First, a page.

Mowbray teenagers get HIV-smart

2017-12-12 06:00
Stakeholders partnered to raise awareness of HIV/Aids in Mowbray on Thursday 30 November, including, from left, Felicia Gumede, Paddy Chapple, Renecia Avontuur and JP Smith.

Stakeholders partnered to raise awareness of HIV/Aids in Mowbray on Thursday 30 November, including, from left, Felicia Gumede, Paddy Chapple, Renecia Avontuur and JP Smith.

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Mowbray Library held its transversal youth development intervention themed “Know your status” in the town hall on Thursday 30 November.

About a hundred youngsters between the ages of 10 and 25 participated. Adults up to the age of 75 also showed interest and took advantage of the offered services.

The event was aimed at giving the youth of Mowbray insight on raising an HIV-free generation.

Different stakeholders interacted with the youngsters. Later on, everyone at the event was encouraged to undergo tests and was offered counselling.

Senior librarian Felicia Gumede says the event was a success, with everyone showing enthusiasm and volunteering to get tested. She says the awareness event was targeted at students of the local high schools and tertiary institutions to give them the right information on HIV transmission, prevention and treatment and positive living with HIV/Aids.

“City of Cape Town health workers who conducted the voluntary counselling and testing recorded 73 people aged 16 to 75 who were willing to do the HIV testing and TB screening,” she says.

She says they worked closely with the City’s health department to organise the event, while the Friends of Mowbray Library raised funds at their open markets to support the day.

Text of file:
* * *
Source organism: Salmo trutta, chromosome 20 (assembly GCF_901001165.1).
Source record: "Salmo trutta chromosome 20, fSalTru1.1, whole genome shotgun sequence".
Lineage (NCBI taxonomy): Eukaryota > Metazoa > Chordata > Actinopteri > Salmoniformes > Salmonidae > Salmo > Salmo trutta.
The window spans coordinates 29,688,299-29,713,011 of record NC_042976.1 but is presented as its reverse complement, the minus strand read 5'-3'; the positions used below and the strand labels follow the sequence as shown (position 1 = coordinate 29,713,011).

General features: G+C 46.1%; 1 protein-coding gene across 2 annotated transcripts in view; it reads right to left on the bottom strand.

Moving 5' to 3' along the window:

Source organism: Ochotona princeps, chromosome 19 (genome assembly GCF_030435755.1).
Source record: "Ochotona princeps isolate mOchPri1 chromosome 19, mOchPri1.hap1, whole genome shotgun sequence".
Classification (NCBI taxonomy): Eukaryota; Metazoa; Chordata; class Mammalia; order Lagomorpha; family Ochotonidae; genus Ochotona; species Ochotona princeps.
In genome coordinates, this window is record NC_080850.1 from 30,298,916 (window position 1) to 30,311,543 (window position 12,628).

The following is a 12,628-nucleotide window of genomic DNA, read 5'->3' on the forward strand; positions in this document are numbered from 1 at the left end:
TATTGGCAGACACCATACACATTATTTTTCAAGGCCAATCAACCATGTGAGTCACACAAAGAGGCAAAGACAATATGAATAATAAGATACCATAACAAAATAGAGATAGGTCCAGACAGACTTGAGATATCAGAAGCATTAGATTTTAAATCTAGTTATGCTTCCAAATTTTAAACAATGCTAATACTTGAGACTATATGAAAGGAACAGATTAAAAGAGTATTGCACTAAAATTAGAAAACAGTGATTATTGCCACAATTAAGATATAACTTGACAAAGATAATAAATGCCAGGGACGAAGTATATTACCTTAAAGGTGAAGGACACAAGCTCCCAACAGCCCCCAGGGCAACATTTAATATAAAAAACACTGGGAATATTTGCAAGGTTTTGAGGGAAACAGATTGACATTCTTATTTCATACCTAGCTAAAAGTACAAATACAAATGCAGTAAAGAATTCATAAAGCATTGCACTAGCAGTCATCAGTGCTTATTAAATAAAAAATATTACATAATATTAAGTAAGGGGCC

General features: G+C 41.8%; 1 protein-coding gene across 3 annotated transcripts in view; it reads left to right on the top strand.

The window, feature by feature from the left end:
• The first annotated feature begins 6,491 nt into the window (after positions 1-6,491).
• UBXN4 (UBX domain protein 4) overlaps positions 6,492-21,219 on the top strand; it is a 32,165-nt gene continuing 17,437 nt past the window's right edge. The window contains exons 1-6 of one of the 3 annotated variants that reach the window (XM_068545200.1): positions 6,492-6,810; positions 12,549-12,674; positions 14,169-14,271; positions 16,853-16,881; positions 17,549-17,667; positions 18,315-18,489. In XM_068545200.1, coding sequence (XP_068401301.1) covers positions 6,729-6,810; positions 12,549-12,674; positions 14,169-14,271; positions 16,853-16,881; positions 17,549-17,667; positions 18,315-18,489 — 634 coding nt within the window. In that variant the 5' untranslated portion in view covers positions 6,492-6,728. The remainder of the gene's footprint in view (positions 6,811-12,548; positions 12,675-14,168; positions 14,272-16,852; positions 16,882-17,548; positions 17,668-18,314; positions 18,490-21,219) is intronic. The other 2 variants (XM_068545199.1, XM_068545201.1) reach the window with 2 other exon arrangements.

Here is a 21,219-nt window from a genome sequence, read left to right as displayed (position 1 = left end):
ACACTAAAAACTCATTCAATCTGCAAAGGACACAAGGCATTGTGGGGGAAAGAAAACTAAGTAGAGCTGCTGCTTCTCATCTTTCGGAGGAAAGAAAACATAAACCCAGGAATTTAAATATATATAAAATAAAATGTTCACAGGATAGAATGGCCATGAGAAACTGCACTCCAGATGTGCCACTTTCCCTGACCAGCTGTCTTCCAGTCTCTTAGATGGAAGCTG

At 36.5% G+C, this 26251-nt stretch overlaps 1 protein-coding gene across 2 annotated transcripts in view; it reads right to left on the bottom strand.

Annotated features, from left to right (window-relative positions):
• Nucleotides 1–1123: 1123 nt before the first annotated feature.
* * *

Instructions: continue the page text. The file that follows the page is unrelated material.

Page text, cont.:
Pearl Sojola, head of the libraries in the area, says she applauds Mowbray Library’s staff for initiating the event to promote healthy living and play a part in fighting HIV/Aids. She encourages other librarians to also go the extra mile.

Addressing the attendees, JP Smith, Mayco member for safety, security, and social services, said: “The City encourages every resident to know his HIV status by testing at least every 12 months and, if HIV-positive, to take antiretroviral therapy (ART) consistently. HIV testing services are freely available at every City health facility, with ART at 38 of these facilities. City health is in the process of expanding its ART footprint.”

He also commended the staff of NGO partners for their hard work, “sometimes in trying circumstances, to provide crucial services to communities”.

Smith called on the public and stakeholders to continue addressing the issue of low rates of participation in similar initiatives with people still being fearful of getting ­tested.

“We are struggling to reach teenagers and men. Of all the tests in the public sector in the city over the last number of years, men make up only about a third. They also account for only about a third of patients starting ART. We have to address this if we are to continue making meaningful progress in the fight against HIV,” Smith said.

Teenagers who attended the event said it helped them gain a better understanding of HIV and how it could be prevented.

One teen, Nalene, said she knew that HIV was an incurable, infectious disease but did not understand that you could live a positive life with it. She said she was inspired by a women who shared her story of living with it since 1998 and she realised there was no reason to discriminate against HIV-positive people.

Another girl, Cynthia, said she had learned about prevention and the importance of staying healthy as a young person. She said they had the chance to get to know their statuses without fear of getting judged.


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